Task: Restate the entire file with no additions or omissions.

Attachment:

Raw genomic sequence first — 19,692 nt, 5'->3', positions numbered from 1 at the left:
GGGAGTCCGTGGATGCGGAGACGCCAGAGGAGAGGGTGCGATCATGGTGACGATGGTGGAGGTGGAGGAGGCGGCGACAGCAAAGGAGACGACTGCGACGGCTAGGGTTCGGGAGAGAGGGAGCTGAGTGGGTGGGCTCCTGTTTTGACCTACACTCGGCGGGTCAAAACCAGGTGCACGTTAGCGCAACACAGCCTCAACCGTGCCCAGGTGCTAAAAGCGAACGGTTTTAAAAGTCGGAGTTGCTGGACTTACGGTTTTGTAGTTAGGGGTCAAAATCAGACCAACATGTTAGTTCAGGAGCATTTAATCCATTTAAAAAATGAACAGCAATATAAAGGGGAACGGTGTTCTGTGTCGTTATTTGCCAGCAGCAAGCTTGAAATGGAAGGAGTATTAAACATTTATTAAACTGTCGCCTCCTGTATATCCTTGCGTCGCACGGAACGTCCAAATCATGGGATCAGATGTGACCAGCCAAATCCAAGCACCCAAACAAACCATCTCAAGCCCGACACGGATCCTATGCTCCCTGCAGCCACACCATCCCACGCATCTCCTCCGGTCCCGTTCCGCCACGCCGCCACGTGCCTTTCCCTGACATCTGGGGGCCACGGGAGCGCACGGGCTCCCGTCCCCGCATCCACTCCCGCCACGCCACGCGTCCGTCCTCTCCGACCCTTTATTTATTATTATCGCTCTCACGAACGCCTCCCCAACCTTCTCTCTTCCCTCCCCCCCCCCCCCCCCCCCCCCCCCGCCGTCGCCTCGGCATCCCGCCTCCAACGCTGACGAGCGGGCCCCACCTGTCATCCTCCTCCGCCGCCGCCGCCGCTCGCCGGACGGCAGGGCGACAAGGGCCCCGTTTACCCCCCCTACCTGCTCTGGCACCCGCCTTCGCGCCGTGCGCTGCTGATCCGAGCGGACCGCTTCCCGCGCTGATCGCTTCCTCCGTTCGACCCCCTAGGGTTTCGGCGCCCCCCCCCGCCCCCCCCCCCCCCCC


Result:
Raw genomic sequence first — 19,692 nt, 5'->3', positions numbered from 1 at the left:
GGGAGTCCGTGGATGCGGAGACGCCAGAGGAGAGGGTGCGATCATGGTGACGATGGTGGAGGTGGAGGAGGCGGCGACAGCAAAGGAGACGACTGCGACGGCTAGGGTTCGGGAGAGAGGGAGCTGAGTGGGTGGGCTCCTGTTTTGACCTACACTCGGCGGGTCAAAACCAGGTGCACGTTAGCGCAACACAGCCTCAACCGTGCCCAGGTGCTAAAAGCGAACGGTTTTAAAAGTCGGAGTTGCTGGACTTACGGTTTTGTAGTTAGGGGTCAAAATCAGACCAACATGTTAGTTCAGGAGCATTTAATCCATTTAAAAAATGAACAGCAATATAAAGGGGAACGGTGTTCTGTGTCGTTATTTGCCAGCAGCAAGCTTGAAATGGAAGGAGTATTAAACATTTATTAAACTGTCGCCTCCTGTATATCCTTGCGTCGCACGGAACGTCCAAATCATGGGATCAGATGTGACCAGCCAAATCCAAGCACCCAAACAAACCATCTCAAGCCCGACACGGATCCTATGCTCCCTGCAGCCACACCATCCCACGCATCTCCTCCGGTCCCGTTCCGCCACGCCGCCACGTGCCTTTCCCTGACATCTGGGGGCCACGGGAGCGCACGGGCTCCCGTCCCCGCATCCACTCCCGCCACGCCACGCGTCCGTCCTCTCCGACCCTTTATTTATTATTATCGCTCTCACGAACGCCTCCCCAACCTTCTCTCTTCCCTCCCCCCCCCCCCCCCCCCCCCCCCCGCCGTCGCCTCGGCATCCCGCCTCCAACGCTGACGAGCGGGCCCCACCTGTCATCCTCCTCCGCCGCCGCCGCCGCTCGCCGGACGGCAGGGCGACAAGGGCCCCGTTTACCCCCCCTACCTGCTCTGGCACCCGCCTTCGCGCCGTGCGCTGCTGATCCGAGCGGACCGCTTCCCGCGCTGATCGCTTCCTCCGTTCGACCCCCTAGGGTTTCGGCGCCCCCCCCCGCCCCCCCCCCCCCCCC